Home Covid-19 5 errors that contributed to Halyna Hutchins' death: Vanity Fair

5 errors that contributed to Halyna Hutchins’ death: Vanity Fair

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In October, a horrific tragedy occurred in New Mexico on the set of “Rust” – cinematographer Halyna Hutchins died after a gun that actor Alec Baldwin was holding discharged and a live projectile fatally hit the rising star.

With an investigation still underway, lawsuits mounting and questions unanswered, Santa Fe District Attorney Mary Carmack-Altwies is speaking out. 

In an interview with Vanity Fair, which describes the tragic incident as “an event cascade” with “each incident contributing to the moment that claimed [Hutchins’s] life,” Carmack-Altwies “already sees that Hutchins’s death was caused not by a single action but by numerous failures and mistakes.”

Here’s a look at those factors, according to Vanity Fair, which notes that the former public defender has yet to file charges “and won’t know for several more months if she will.”‘


In October, a horrific tragedy occurred on the set of “Rust” – cinematographer Halyna Hutchins died after a gun actor Alec Baldwin was holding discharged and a live projectile fatally hit the rising star.
(Getty Images)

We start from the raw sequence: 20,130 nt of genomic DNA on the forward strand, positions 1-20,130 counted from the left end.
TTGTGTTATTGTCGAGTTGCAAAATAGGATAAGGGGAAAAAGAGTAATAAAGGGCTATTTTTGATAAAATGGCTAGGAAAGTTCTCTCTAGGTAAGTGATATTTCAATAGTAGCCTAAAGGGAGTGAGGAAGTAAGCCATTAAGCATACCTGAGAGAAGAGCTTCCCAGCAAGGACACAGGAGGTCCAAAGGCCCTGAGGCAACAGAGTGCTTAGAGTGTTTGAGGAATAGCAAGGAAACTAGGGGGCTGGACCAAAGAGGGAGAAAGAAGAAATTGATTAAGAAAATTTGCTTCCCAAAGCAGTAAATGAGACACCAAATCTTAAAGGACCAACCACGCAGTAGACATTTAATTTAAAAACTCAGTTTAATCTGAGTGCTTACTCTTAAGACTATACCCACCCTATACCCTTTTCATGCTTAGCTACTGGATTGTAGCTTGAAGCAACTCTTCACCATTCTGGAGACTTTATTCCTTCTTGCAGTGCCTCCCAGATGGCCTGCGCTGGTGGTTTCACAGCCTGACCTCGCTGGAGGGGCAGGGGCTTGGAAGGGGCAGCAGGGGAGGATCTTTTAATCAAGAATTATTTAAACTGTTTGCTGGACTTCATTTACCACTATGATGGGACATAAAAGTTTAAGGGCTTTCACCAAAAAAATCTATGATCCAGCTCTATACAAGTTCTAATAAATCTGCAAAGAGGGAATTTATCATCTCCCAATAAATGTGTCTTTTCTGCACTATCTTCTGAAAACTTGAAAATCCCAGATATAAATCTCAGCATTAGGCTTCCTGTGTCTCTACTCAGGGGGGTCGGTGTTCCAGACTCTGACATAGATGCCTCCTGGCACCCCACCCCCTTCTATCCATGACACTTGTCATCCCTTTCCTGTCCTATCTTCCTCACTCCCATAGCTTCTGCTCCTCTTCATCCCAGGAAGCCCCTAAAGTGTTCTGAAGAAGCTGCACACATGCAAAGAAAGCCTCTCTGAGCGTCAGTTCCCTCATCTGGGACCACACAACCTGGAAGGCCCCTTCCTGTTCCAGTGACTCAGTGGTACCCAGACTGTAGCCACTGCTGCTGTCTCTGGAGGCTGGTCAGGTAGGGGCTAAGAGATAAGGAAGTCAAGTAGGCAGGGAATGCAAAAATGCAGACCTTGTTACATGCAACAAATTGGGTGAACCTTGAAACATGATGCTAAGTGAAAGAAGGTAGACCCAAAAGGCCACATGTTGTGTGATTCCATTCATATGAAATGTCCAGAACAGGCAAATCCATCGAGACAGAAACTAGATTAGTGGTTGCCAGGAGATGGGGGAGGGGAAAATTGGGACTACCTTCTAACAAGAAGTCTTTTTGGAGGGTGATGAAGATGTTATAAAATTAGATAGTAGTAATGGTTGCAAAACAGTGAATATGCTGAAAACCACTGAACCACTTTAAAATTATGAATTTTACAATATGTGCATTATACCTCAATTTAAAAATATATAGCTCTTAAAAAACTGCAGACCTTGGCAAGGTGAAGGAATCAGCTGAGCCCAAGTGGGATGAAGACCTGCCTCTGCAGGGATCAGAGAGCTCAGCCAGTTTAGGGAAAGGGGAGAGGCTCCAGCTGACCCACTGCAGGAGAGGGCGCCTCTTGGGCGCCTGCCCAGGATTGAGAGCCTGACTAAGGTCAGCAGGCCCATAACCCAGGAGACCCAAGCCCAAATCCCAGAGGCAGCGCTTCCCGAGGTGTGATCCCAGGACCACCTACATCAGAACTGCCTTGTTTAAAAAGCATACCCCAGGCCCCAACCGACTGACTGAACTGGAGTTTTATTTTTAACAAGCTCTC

1. Armorer hiring

Veteran prop master Neal W. Zoromski detailed why he turned down the opportunity to work on the movie “Rust” when he found “warning signs” ahead of filming. Among the alleged reasons, according to Vanity Fair: “the production lowballed him,” “they were rushing things,” and there were two prop assistants but no separate armorer, which Zoromski described as the “dealbreaker.” 


“This was the dealbreaker, when they wanted to compress the responsibilities of these two positions,” he said.

The armorer job ultimately went to Hannah Gutierrez-Reed, who has since echoed Zoromski’s claims, alleging she held a second role as the prop master’s assistant.

2. Sabotage on the set?

In her Vanity Fair interview, Carmack-Altwies told the publication that regarding claims of sabotage – and that some scorned members of the crew had allegedly been swapping real bullets into the prop weapons for leisurely target practice in their downtime – she stated that she has “not heard anything yet that that actually occurred.”

“The notion that there’s sabotage — I mean, there is not one iota of evidence at this point,” Carmack-Altwies added.

Meanwhile, Carmack-Altweis “hopes the upcoming FBI lab report on those materials will help resolve the chain of custody,” Vanity Fair says.